3 Things To Check Before Starting A Loft Conversion

3 Things To Check Before Starting A Loft Conversion

Loft conversions are an absolutely fantastic way of making the most of the space within your property – transforming your loft from a dull, cluttered storage space of things you no longer want, need or use and into a fresh, new, modern addition to your home.

Whether it’s changing your home from a three bed into a four bedroom property, adding an additional living room or bathroom, or just creating an entirely new space you didn’t have room for before, the possibilities are virtually endless. However, careful and meticulous planning should be first on your agenda before you start grabbing tools and buying shower units – read through these top three and make sure they’re on your to-do list above ‘convert loft’.

Planning Permission

planning permissionThis is perhaps one of the most essential aspects of your pre-loft conversion checklist – ensuring you are complying with all local and national laws, rules and regulations. Failure to comply can result in local authorities asking you to reverse any changes made – something which can be incredibly costly.

It’s worth noting that not all loft conversion will necessary require you to apply for planning permission – in fact, in many cases you won’t need to apply. Changes made to the law in 2008, and again in 2011, relaxing the rules for those who had previously needed to submit an application – the reasoning behind this saving resources and money on the part of local authorities, as well as saving homeowners around £1,000 as well.

The restrictions are as follows:

  • Conversion mustn’t exceed the highest part of the roof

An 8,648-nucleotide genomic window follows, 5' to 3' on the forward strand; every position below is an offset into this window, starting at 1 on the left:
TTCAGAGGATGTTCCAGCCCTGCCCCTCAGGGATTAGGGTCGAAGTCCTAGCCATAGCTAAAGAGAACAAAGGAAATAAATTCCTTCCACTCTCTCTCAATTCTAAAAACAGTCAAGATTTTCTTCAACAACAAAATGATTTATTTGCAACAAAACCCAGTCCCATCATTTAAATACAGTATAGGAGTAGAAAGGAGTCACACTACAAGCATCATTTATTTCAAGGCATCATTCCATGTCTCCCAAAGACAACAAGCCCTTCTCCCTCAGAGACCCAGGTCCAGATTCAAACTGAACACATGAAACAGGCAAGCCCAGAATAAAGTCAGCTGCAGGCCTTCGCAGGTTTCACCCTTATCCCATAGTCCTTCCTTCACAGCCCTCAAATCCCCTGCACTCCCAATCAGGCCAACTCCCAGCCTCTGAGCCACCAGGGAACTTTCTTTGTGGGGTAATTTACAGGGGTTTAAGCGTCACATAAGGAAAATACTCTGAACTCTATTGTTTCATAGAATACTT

• Dormer windows are not allowed to face a highway
  • Maximum volume of 40m3 for terraced houses and 50m3 for semi-detached
  • Conservation areas require planning permission
  • Materials must match as closely as possible to existing property
  • Rear dormer must be no less than 200mm from the eaves
  • There are further conditions and restrictions, so it’s worth checking out the government’s interactive Planning Portal site for specific information on your property/extension/conversion.

    Insulation

    roof insulation
    It’s vital that, before carrying out any work, you ensure that your roof and loft are correctly and sufficiently insulated – this process is a lot harder and more expensive to do once you’ve built, plastered and painted walls. The Energy Saving Trust say that loft insulation can save your home up to £180 a year, and it’ll also go a long way to making your new room a lot more comfortable and habitable, so it’s a worthy pre-construction addition that can help protect your new investment.

    Condition Of Roofing

    roof conditionJust as vital, if not more so, than including insulation as part of your loft conversion pre-planning checklist is ensuring that the condition of your home’s roofing is up to scratch; not only can it negate your newly installed insulation, but leaks, moisture build-up and issues with damp could all begin to plague your pristine and meticulously constructed and decorated conversion. There would be nothing worse than watching months of hard work deteriorate in a matter of weeks thanks to roofing that’s in a poor condition – not to mention the wealth of safety hazards that it could pose.

    You wouldn’t start decorating a room if there was a hole in the ceiling, so don’t do the same with your loft conversion – this is a case where what you don’t know could hurt you! It’s vital, therefore, that before you start planning or construction anything that you have you roof surveyed and have any issues ironed out. As with all industries like this, it’s best to look out for experienced roofers with recognised accreditations or industry memberships who hold TrustMark and SafeContractor accreditations for the roofing industry.

    Information resource: Woodstock Roofing

    Image resources:

  • www.econolofts.blogspot.co.uk
  • www.rjwconstruction.co.uk
  • www.sprayfoaminsulation.co.uk